Amid fashion calendar turmoil, New York Fashion Week: Men’s has changed its strategy to adjust to designers’ changing priorities.

For five seasons, the standalone men’s week event hosted about 65 designers during the months of January and July, including legacy brands like Tommy Hilfiger and Perry Ellis, as well as a crew of emerging designer names. But, less than three years after the first NYFW: Men’s premiered in 2015, the January event has been moved to join the main New York Fashion Week schedule. The now 10-day NYFW started on Monday, February 5 with three days of menswear shows. The women’s and coed shows will start on February 8. The July event, however, will remain a separate platform from New York Fashion Week in September.

The original goal of a men’s fashion week in January was to bring the designers onto the international men’s schedule, during the stretch of weeks where Paris, London and Milan shows take place, and the major menswear trade show, Pitti Uomo, happens as well. This move aligned the men’s shows with the schedule of the buyers, who were making investments in collections before the main fashion weeks started in February. Having a men’s week in January was supposed to put unknown designers in front of the buyers as they were making their decisions, but it was difficult to convince buyers to make the trip to New York for the event during an already busy season.

“In the past year, the rules began changing for everyone in terms of when designers are showing, why and where. And it’s all customer driven,” said Valentine Uhovski, the head of fashion at Tumblr. “In that sense, the new schedule in New York makes it more convenient for everyone involved.”

Christopher Bevans, the designer at the menswear brand Dyne, said that the shift of the men’s shows from January to February, during the main fashion week, was a relief.

“To put men’s and women’s together just made sense. The buyers are here, New York City is buzzing,” said Bevans. Splitting the men’s schedule away from the women’s schedule was a stress on resources and made it harder to justify two shows in New York, he added. “It all comes down to resources — money, time and energy. As a global brand, we have shows in every other city twice a year, too, so we’re busy. And we have to prioritize around the timing of the calendar, the traffic of the people, and the dollars are allocated for the season for the buyers. New York ends up getting stretched pretty thin.”

So why not merge the July event with September’s New York Fashion Week, as well? The CFDA insists there’s still an opportunity to build a New York-based event around menswear.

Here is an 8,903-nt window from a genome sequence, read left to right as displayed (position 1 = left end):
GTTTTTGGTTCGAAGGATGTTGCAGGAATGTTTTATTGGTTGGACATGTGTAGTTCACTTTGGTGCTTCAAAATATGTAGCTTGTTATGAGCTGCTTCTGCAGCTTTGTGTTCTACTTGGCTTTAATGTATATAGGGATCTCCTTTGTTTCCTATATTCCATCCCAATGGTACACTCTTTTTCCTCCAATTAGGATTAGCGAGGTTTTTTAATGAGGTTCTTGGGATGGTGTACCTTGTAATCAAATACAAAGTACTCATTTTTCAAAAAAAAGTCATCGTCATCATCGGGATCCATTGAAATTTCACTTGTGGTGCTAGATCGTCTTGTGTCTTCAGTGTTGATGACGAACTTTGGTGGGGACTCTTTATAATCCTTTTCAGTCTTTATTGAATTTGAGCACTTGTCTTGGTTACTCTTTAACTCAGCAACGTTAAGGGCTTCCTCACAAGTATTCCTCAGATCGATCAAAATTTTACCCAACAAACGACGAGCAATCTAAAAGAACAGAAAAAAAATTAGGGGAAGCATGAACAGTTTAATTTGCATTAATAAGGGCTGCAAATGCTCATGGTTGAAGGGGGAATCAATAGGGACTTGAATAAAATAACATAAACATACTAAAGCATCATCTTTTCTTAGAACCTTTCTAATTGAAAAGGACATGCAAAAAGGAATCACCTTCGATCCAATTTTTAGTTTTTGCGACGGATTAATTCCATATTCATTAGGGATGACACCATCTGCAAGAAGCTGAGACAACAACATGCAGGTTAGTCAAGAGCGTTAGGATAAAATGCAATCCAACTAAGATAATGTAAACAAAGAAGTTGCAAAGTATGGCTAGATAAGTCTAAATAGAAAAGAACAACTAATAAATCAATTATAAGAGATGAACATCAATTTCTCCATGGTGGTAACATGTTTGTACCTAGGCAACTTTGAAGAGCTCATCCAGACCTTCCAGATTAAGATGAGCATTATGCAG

“Menswear in the U.S. is a fairly new and growing business,” said Mark Beckham, the CFDA’s vp of marketing. “Our effort is to raise the profile of the designers who are coming out of New York, and the U.S. has tremendous growth potential. Before New York Fashion Week: Men’s, designers were trying to do it by themselves. There’s much more power to have a collective of designers together to stick a flag in what American menswear is.”

With the format of fashion shows in flux, designers are becoming accustomed to making decisions based on what’s best for their businesses, rather than based on overarching industry guidelines, so more options to show in different cities during different seasons should help. And designers are on the fence. Bevans said that he hasn’t decided whether or not to show during the July men’s fashion week, when fewer global buyers will be in town.

“Men’s designers will have to look longer and harder at what makes sense for their businesses — a digital-only retail presence, a gallery collaboration, an actual retail partnership, an in-season show — it will all come down to their customer,” said Uhovski. “And that will dictate the where and the why of their showing. For years, the shows have been such an integral twice-a-year parade for the designers and a big part of their budget. Now, they can be more creative.”

The CFDA, meanwhile, is trying to keep up with designer sentiment in order to make scheduling easier, said Beckham, and moving the January event to the February shows, while keeping July’s event separate, seemed like a proper balance.

“All we want to do is help everyone get their collections in front of the right people,” said Beckham. “There’s no mandate.”

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